I’m posting here on behalf of James (Jim) Cardona to announce his release of his new code for No Good Gofers. In the same fashion as Cactus Canyon Continued, this is a complete rewrite from the ground up which includes all new code from scratch, new music and sound, and custom animations on a 15" LCD!! This is going to be sold in a kit similar to the cactus canyon continued kit that Eric produced. Below is all the info Jim has provided so far with even more details to come.
Also, First State Flippers and Delaware Pinball on Twitch, is tentatively set to stream this new code on Saturday 2/1 around 6pm est. More details to come regarding the stream, but keep an eye out on First State Flippers Facebook page or follow this thread for more details.
And here is the verbiage directly from Jim regarding his new code + kit:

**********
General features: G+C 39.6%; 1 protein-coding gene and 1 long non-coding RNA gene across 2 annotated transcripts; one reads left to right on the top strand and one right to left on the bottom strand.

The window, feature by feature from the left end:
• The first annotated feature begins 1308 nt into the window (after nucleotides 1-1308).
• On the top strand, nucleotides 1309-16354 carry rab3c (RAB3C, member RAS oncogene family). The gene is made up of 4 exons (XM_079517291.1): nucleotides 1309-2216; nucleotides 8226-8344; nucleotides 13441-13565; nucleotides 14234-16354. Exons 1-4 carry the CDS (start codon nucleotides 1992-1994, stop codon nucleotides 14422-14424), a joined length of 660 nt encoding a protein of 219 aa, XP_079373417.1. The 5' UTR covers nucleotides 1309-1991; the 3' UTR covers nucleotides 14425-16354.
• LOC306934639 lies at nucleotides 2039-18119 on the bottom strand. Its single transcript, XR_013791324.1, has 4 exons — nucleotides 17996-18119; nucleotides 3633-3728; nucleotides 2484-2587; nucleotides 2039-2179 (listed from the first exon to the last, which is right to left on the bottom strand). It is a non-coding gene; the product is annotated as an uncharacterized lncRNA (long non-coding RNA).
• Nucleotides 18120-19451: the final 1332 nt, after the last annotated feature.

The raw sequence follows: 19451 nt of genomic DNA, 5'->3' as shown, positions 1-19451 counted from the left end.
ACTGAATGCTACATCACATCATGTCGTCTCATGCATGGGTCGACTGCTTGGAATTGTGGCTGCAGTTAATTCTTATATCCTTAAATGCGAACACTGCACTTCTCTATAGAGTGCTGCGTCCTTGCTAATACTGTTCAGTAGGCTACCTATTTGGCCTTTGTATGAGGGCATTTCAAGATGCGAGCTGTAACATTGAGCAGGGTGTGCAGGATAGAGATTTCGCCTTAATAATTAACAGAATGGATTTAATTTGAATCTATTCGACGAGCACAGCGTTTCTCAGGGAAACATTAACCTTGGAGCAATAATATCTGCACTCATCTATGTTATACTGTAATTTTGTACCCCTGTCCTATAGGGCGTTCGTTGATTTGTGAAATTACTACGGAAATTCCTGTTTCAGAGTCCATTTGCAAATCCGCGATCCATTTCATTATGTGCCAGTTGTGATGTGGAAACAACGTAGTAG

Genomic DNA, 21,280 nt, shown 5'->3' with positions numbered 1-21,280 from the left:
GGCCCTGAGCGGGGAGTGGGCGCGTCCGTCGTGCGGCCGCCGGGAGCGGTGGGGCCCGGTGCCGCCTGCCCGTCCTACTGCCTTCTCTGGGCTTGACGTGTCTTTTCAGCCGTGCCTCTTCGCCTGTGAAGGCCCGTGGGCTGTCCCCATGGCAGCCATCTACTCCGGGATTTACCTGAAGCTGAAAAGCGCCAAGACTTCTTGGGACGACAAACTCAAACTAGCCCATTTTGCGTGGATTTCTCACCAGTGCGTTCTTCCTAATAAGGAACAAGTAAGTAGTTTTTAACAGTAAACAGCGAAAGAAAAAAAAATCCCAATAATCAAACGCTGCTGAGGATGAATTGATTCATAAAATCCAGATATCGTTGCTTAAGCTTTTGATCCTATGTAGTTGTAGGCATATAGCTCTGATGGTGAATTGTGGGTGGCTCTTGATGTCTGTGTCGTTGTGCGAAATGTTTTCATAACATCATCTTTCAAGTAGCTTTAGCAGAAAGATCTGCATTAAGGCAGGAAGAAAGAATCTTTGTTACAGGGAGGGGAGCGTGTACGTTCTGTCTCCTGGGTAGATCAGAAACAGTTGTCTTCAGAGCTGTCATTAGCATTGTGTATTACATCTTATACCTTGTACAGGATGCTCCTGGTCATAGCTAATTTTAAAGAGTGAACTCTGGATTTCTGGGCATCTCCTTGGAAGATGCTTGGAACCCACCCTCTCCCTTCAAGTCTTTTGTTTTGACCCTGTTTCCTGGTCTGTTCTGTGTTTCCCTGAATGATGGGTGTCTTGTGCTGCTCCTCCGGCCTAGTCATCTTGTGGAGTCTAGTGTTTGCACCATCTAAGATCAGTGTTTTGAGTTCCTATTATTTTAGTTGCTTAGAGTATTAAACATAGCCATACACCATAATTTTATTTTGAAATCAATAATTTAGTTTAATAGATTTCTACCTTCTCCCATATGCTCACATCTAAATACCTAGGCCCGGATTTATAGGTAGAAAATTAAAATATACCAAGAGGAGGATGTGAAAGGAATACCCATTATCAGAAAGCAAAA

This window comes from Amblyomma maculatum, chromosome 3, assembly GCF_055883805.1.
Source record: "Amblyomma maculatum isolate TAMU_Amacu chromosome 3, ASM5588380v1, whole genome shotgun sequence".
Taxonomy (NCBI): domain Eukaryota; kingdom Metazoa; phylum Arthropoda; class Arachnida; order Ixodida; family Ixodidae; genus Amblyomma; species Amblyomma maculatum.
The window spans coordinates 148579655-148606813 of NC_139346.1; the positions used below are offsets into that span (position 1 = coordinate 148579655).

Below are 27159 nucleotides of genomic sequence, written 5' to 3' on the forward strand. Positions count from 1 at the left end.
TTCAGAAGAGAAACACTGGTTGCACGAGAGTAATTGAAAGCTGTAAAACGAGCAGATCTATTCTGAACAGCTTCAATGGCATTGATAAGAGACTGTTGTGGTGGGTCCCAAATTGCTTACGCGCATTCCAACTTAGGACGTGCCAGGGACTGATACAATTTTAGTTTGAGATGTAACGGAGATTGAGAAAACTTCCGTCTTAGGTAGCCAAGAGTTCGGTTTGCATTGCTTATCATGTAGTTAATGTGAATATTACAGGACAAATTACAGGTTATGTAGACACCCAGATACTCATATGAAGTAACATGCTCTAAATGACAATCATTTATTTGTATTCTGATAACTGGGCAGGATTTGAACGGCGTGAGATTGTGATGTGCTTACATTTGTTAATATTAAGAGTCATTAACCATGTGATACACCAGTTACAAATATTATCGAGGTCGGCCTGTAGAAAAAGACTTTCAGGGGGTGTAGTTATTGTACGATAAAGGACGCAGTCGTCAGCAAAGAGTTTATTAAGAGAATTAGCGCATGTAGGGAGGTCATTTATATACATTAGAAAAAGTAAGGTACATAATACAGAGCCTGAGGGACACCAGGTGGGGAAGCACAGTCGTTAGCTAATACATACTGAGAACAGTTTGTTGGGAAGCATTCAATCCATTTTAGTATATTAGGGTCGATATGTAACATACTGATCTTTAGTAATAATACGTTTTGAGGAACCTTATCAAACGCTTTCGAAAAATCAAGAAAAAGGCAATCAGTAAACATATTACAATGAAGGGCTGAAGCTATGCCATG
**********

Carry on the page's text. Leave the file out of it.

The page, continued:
Here is what will be in the kit:
- Speaker panel with two 4-inch speakers
- 15.6-inch LCD screen
- All associated wiring, metal mounting panel containing NGG2.0 CPU, audio amplifier, circuitry
- Power cord(s) and depending on design, a three-way power splitter
Here is what will NOT be in the kit:
NOT included is a P-ROC pinball controller. You must purchase one separately in order for this kit to work. The P-ROC is manufactured by the Multimorphic company and I have no affiliation with them. You can purchase the P-ROC board from them at:
Please note that Multimorphic manufacturers several different boards. Make sure you purchase the correct one. You do NOT want to buy the P3-ROC; however you DO want to purchase the P-ROC. The P3-ROC will NOT work. Also, I recommend purchasing the P-ROC mounting plate for your machine to easily mount the P-ROC. NGG is a WPC-95 era machine so be sure to purchase the WPC-95 mounting plate for your P-ROC. Any further questions concerning the P-ROC or its installation should be directed to multimorphic, not me.